For senior citizens in assisted living housing, health is more than fighting disease. Cardea Fellow and senior Miurel Price believes it can be about the joy of dance and of physical movement.
Price is a Program II major studying artistic holistic therapies with an emphasis on dance therapy. Holistic medical therapies focus on healing the whole person—including their psychological, physical and social needs—rather than a specific disease or issue.
The Fayetteville, N.C., native began working with Grace Healthcare of Durham, a local nursing home, to fulfill a service-learning requirement for a class last school year called aging and health with Deborah Gold, associate professor of medical sociology.
“Sometimes it seems like [the nursing home residents’] autonomy is taken away,” Price said. “I’m excited for them to create their own work and to be in charge of something that is theirs and show them that the opportunities that are possible to feel like you have some type of control over your body and your feelings.”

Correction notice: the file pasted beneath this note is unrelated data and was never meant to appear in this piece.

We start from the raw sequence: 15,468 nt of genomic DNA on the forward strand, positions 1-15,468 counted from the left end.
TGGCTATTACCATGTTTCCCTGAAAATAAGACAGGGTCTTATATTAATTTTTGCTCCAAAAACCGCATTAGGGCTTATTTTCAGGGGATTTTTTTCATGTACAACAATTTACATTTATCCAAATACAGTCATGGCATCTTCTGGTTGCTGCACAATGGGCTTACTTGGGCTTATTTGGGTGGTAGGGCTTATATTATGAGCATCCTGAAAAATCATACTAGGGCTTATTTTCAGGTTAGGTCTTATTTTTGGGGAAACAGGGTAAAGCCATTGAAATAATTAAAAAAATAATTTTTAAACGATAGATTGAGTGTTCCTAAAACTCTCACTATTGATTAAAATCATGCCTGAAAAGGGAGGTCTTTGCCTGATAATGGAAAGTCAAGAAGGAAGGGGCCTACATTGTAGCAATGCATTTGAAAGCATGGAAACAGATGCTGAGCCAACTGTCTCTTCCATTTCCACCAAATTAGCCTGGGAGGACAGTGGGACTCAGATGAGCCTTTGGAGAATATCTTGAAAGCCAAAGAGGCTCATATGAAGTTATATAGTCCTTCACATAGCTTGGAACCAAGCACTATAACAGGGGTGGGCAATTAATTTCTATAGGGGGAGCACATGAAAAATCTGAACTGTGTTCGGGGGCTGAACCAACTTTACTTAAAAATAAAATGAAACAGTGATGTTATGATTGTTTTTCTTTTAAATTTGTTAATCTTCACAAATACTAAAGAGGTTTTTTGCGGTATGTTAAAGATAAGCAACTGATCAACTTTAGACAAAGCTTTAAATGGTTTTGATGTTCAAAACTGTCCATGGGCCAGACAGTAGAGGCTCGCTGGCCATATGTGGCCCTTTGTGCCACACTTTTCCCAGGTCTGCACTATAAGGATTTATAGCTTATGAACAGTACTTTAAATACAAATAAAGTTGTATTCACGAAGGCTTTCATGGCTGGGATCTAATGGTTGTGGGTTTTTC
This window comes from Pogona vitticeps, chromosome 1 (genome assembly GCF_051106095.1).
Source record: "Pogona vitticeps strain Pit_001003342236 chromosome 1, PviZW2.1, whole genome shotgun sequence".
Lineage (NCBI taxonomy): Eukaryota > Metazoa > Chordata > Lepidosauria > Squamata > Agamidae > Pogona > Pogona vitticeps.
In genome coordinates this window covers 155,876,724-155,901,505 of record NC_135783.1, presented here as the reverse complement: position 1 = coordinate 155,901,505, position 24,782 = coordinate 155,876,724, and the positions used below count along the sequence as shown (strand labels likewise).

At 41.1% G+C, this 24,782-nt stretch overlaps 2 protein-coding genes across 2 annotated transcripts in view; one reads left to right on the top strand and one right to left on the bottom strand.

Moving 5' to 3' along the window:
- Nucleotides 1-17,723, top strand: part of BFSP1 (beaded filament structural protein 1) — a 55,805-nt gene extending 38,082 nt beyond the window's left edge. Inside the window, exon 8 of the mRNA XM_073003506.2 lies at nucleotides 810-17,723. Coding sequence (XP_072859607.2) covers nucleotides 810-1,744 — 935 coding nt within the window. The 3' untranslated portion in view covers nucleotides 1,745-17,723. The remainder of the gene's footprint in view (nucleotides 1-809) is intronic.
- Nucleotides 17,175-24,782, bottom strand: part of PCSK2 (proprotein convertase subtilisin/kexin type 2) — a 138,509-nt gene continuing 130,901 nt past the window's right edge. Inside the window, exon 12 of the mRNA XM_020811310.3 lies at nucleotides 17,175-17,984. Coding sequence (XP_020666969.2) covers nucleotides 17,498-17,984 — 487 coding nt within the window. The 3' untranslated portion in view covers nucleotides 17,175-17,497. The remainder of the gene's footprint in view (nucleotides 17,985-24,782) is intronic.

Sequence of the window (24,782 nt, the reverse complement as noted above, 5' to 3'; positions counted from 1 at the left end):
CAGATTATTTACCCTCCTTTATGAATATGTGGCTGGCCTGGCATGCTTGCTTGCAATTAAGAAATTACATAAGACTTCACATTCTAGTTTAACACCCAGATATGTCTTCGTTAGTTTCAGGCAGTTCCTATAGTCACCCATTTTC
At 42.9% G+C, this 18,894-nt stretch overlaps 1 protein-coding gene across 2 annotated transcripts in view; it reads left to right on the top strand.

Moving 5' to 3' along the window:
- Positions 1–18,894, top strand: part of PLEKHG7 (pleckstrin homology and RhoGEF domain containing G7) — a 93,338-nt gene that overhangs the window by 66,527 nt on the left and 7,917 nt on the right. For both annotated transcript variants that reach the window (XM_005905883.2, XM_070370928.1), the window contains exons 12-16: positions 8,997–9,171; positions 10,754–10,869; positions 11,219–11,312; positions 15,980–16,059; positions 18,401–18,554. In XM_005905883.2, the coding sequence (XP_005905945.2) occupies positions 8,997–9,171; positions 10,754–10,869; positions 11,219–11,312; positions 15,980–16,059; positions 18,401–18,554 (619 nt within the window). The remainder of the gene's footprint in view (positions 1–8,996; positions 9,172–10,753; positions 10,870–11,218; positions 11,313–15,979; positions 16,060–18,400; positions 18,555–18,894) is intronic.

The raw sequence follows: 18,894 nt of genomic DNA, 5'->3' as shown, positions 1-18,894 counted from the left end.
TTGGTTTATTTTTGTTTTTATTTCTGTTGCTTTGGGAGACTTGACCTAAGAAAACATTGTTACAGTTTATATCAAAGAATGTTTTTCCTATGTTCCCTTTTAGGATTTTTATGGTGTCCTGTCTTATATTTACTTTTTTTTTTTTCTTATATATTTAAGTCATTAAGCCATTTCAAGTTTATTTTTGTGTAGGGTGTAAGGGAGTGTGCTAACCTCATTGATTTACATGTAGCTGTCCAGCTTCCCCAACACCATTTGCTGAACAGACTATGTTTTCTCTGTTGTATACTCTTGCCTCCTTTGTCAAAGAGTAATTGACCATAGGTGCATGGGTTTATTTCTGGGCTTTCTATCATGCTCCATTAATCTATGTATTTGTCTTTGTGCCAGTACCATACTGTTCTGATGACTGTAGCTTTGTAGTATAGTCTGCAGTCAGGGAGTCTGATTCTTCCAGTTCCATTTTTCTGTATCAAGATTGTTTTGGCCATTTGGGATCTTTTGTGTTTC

Currently Price is conducting research for her senior thesis on how different healing therapies, such as dance, art or drumming therapy, interest the nursing home residents and have the largest effect on their health. She will collaborate with nursing home staff to provide music and physical therapy under the guidance of Ava LaVonne Vinesett, associate professor of the practice of dance.
“I felt connected with the residents there,” Price said. “I wanted to give back in a personal way.”
She is currently undergoing the Institutional Review Board process to get approval for the research project and expects to return to the nursing home for the project in the fall. During the summer, she will conduct a research review to determine which dance therapy methods have been used effectively in the past.
Price is a member of United in Praise, a student choir group. She said she will take a year off before applying to medical school and hopes to become a holistic physician.